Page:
The South Pacific territory of Niue is very different to its neighbouring islands. Niue is not a developing nation. There’s first world infrastructure here, but you don’t see the usual downsides of development. You can wander into incredible caverns, swim in warm, turquoise waters and enjoy unspoilt natural beauty without traffic, retail parks or high rises.
In Britain people spend a great deal of money trying to reconnect with nature on weekend bushcraft or survival courses. In Niue it’s all around you. But like anywhere, some traditional practices are being threatened. After a few days of seeing the sights of this beautiful island, I wanted a deeper understanding of Niue’s culture, food and wildlife above and below the waterline. So I went to meet some of the people who can offer an insight into island life.
I spent a few hours with Misa Kulatea. He offers visitors a chance to learn about his forefathers’ resourcefulness in farming and bush medicine on a tour around the land surrounding his Alofi home. Misa is a white haired, pensioner-environmentalist and as he walks around, he highlights some of the practices that he says he now regrets following.
“We brought the bulldozers in to clear the forests. I just hate myself now for allowing it to happen,” he says. Misa has campaigned for an end to shooting birds on Niue and claims his own hearing has been damaged from when he used a gun. He explained how men used to hide in trees, ready to deploy camouflage nets, to capture birds and fruit bats for food. Misa produced a spear, carved from ebony. My impression of the beautifully-crafted piece of wood that Misa handed to me was tainted by its purpose. “It’s so light,” I told him as I passed it back. “It had to be. It’s a Niuean rifle,” he replied.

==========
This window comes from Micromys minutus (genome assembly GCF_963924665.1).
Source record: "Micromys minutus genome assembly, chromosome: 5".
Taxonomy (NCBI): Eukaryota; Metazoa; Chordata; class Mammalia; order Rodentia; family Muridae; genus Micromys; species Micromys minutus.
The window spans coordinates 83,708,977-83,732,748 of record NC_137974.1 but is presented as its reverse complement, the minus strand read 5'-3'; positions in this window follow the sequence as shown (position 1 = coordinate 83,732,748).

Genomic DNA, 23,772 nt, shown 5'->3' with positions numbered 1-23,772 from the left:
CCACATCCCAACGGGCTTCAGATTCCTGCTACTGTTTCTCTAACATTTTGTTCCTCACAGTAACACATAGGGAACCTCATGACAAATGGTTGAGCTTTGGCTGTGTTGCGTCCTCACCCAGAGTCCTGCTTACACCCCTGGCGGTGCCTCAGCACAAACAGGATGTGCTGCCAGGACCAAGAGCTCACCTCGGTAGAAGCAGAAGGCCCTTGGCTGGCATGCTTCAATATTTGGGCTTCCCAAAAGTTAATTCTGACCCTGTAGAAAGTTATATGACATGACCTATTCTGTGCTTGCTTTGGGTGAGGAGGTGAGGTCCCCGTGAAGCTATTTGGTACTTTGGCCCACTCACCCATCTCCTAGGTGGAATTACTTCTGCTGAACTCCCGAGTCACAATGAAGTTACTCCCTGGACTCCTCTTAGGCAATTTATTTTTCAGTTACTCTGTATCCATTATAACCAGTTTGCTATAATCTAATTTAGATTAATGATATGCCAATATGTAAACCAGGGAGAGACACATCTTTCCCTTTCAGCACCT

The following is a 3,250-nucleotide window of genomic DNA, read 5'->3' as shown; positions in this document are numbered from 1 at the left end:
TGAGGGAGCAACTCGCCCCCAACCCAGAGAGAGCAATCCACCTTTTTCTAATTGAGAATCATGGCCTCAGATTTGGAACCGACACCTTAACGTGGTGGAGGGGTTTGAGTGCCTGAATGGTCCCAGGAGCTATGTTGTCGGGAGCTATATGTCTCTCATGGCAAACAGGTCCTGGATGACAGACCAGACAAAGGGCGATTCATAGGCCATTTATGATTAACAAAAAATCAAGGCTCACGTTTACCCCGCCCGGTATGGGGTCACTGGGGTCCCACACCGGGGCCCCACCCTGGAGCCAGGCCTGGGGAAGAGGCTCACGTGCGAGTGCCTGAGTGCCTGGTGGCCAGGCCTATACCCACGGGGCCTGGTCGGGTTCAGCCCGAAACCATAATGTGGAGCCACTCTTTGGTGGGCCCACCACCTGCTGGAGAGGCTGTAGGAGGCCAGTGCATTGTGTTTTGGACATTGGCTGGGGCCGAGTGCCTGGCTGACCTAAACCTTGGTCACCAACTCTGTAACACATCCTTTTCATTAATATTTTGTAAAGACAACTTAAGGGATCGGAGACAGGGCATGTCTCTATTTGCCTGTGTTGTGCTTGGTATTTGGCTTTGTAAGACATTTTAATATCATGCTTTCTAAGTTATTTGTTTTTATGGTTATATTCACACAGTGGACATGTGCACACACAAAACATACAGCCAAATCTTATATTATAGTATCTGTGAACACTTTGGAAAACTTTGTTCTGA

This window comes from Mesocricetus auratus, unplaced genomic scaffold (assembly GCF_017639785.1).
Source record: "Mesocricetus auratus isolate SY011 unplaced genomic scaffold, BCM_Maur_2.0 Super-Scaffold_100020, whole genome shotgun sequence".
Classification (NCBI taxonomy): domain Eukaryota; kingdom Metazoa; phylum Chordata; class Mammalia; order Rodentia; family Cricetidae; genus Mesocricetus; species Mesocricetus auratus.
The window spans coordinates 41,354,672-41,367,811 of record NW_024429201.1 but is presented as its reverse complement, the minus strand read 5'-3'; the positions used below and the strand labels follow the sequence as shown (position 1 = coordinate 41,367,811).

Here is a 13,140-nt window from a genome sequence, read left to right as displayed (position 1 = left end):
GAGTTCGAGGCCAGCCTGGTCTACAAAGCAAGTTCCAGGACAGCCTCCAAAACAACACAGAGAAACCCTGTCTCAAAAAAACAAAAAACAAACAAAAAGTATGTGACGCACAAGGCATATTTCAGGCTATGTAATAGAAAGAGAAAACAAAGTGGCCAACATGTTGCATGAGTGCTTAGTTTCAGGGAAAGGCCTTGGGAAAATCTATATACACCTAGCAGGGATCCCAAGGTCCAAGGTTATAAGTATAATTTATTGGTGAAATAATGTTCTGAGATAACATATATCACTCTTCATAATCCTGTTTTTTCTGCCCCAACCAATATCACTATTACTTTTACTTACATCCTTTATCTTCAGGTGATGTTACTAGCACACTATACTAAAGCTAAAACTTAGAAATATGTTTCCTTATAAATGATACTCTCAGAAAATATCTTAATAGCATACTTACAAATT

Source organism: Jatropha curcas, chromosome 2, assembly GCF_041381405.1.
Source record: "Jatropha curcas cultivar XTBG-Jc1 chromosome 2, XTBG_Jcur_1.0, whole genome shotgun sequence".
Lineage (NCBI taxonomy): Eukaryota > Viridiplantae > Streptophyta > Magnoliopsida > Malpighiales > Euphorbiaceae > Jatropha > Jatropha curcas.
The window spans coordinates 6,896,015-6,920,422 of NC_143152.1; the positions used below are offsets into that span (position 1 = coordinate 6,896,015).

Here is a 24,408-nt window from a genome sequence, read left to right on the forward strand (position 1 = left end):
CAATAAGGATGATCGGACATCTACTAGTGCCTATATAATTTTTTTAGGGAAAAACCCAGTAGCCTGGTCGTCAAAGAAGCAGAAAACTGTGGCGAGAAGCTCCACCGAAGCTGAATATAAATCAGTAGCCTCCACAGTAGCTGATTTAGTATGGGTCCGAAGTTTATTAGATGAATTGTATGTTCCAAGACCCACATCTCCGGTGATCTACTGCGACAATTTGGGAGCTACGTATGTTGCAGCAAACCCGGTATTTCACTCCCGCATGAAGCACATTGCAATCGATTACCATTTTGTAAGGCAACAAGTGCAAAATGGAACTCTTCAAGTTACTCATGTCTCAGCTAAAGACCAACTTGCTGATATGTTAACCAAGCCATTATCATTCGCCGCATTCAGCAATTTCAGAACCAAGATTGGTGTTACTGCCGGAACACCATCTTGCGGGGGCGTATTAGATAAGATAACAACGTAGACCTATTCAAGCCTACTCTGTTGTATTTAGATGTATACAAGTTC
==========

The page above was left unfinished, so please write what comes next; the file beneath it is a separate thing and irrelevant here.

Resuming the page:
In the 1950s guns replaced spears and bows and Misa says he regrets how that affected the wildlife and his own hearing. “We didn’t know that shooting a gun thirty times a day would affect us,” he said. Misa was walking barefoot through the undergrowth and over the sharp coral rocks. Sensing my question before I’d even vocalised it, Misa said, “They gave me my shoes when I was born. Now it’s a disgrace if you don’t have footwear like the European man.” Misa can’t understand why some locals want to adopt Western customs. “I sleep each night on a wooden pillow,” he told me. “But when I have to spend a night in hospital, my family don’t want me to be seen using it.”
As we walked around the bush, in and out of clearings, Misa picked up plants to share stories about how each one would be used traditionally. It was clear that coconut is the most versatile crop. Misa shredded some husk in front of me to demonstrate what locals used before flannels were available. It was so soft. Later, he demonstrated how the nut offered an alternative to a pan-scouring pad. Misa’s forefathers also learned that the smoke from burning nuts would repel mosquitos.
The highlight of the tour was seeing the two injured and abandoned flying foxes that Misa had reared back to health. The enchanting animals were hanging upside down from a tree like little dogs. They showed a complete trust in Misa.
You won’t leave on an empty stomach either. As I was preparing to go, Misa produced another treat – a delicious desert of chilled papaya fruit mixed with coconut cream. “I won’t be having these any more,” Misa smiled as I tucked into the delicious fruit. His doctors had forbidden them after he had suffered a heart attack.
If you think that Niue’s traditions and customs are protected because of the island’s geographic isolation, an afternoon with Misa might give you something to think about. You can book Misa through Niue’s tourism office at www.niueisland.com.